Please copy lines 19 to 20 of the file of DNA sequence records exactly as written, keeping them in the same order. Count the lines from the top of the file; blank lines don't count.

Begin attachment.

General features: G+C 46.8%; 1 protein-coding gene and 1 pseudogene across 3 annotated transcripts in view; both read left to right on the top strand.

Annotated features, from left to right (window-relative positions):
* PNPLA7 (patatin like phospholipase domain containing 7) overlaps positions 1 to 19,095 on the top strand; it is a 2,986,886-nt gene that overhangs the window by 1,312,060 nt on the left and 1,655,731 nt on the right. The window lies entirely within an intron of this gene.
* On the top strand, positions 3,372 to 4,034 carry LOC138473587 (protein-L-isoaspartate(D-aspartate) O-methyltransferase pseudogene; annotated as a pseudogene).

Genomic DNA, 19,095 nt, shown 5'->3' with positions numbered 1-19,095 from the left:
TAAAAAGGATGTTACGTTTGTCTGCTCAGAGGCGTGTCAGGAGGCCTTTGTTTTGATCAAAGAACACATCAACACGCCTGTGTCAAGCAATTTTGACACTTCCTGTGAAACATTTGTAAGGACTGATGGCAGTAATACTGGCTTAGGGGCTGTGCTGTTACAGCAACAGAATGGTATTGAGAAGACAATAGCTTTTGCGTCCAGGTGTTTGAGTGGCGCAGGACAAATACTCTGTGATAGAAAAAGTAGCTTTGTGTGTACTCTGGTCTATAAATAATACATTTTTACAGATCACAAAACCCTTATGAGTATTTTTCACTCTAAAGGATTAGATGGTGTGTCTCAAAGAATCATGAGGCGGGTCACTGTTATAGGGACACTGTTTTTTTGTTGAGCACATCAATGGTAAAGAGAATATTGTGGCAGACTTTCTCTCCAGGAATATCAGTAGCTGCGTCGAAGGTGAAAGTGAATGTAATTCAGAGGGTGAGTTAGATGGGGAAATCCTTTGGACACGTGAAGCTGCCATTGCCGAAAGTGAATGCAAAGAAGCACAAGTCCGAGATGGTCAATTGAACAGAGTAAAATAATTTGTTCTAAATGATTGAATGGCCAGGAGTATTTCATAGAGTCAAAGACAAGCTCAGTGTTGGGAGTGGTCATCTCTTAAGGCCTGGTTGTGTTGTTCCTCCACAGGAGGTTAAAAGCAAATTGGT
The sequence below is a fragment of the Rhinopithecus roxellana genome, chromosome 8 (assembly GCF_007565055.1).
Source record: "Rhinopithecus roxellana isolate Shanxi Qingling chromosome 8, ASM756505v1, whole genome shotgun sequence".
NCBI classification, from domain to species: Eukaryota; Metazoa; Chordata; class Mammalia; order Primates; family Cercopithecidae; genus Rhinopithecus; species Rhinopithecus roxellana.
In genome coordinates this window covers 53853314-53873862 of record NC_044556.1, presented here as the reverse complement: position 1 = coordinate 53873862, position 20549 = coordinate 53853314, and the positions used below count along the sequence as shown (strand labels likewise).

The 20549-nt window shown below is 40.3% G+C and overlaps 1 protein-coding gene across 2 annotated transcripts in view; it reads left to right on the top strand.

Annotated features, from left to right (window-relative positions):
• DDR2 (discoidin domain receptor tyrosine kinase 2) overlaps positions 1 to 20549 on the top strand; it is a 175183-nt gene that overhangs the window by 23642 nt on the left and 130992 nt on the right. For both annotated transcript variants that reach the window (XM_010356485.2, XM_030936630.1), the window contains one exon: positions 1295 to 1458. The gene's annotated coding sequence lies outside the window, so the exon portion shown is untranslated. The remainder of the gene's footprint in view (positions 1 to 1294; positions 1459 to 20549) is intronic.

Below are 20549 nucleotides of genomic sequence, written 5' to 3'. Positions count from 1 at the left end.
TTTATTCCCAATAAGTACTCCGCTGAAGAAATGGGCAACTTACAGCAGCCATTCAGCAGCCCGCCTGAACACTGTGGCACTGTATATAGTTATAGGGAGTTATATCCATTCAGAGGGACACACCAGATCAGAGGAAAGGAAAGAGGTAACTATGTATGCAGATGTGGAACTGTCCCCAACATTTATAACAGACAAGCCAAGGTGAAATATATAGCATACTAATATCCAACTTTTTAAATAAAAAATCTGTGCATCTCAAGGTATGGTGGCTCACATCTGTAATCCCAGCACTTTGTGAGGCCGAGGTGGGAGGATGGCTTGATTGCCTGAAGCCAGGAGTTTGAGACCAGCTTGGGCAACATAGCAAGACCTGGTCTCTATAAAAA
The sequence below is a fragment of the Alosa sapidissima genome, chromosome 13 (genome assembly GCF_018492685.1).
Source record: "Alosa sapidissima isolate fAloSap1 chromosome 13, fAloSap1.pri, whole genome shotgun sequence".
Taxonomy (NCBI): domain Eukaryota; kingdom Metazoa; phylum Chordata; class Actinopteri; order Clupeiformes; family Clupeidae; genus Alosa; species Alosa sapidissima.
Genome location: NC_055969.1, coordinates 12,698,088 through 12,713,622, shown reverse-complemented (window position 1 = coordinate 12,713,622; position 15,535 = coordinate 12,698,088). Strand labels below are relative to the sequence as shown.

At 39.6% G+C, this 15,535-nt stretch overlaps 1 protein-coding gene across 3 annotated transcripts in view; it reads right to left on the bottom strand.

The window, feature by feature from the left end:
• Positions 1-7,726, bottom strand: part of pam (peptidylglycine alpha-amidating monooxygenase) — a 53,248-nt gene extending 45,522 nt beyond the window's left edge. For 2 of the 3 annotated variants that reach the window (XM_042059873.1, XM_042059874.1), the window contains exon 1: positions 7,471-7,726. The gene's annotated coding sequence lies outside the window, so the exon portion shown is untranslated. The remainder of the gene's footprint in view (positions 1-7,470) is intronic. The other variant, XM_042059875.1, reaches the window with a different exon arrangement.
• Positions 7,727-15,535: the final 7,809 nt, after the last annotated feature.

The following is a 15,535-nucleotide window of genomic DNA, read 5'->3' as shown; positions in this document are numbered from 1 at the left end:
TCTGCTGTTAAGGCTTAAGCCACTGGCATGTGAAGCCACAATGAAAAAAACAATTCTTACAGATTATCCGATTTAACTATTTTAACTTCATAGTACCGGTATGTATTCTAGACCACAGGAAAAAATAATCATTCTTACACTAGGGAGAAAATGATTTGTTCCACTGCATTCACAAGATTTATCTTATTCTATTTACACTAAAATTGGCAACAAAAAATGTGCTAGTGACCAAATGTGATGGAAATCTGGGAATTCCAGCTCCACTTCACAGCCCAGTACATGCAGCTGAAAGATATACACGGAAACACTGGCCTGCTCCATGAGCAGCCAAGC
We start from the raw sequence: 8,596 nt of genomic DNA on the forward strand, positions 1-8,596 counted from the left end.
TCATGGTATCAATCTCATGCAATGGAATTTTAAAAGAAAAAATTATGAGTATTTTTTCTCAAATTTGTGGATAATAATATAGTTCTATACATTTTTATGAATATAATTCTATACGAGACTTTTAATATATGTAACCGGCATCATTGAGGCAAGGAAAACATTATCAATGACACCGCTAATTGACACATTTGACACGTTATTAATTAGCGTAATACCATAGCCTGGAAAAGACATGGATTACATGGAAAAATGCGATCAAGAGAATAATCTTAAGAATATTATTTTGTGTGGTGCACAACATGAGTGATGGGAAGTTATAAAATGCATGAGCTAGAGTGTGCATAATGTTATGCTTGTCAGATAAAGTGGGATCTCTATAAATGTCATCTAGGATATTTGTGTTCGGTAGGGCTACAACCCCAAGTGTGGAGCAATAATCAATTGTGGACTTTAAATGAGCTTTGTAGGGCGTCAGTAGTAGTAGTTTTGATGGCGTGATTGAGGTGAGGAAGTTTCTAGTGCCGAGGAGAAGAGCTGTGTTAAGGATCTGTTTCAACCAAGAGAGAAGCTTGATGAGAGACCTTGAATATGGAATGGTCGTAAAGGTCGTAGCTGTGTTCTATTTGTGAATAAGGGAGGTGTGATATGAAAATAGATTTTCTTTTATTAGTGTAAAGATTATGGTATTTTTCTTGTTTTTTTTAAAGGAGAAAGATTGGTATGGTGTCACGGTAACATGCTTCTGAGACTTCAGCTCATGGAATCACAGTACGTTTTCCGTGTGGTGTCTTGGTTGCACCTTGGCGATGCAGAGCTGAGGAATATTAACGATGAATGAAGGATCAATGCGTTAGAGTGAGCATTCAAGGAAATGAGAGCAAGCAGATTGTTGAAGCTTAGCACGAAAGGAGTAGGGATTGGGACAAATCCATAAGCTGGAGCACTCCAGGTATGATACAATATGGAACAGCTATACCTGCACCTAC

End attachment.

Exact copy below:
Genome location: NC_055969.1, coordinates 12,698,088 through 12,713,622, shown reverse-complemented (window position 1 = coordinate 12,713,622; position 15,535 = coordinate 12,698,088). Strand labels below are relative to the sequence as shown.

At 39.6% G+C, this 15,535-nt stretch overlaps 1 protein-coding gene across 3 annotated transcripts in view; it reads right to left on the bottom strand.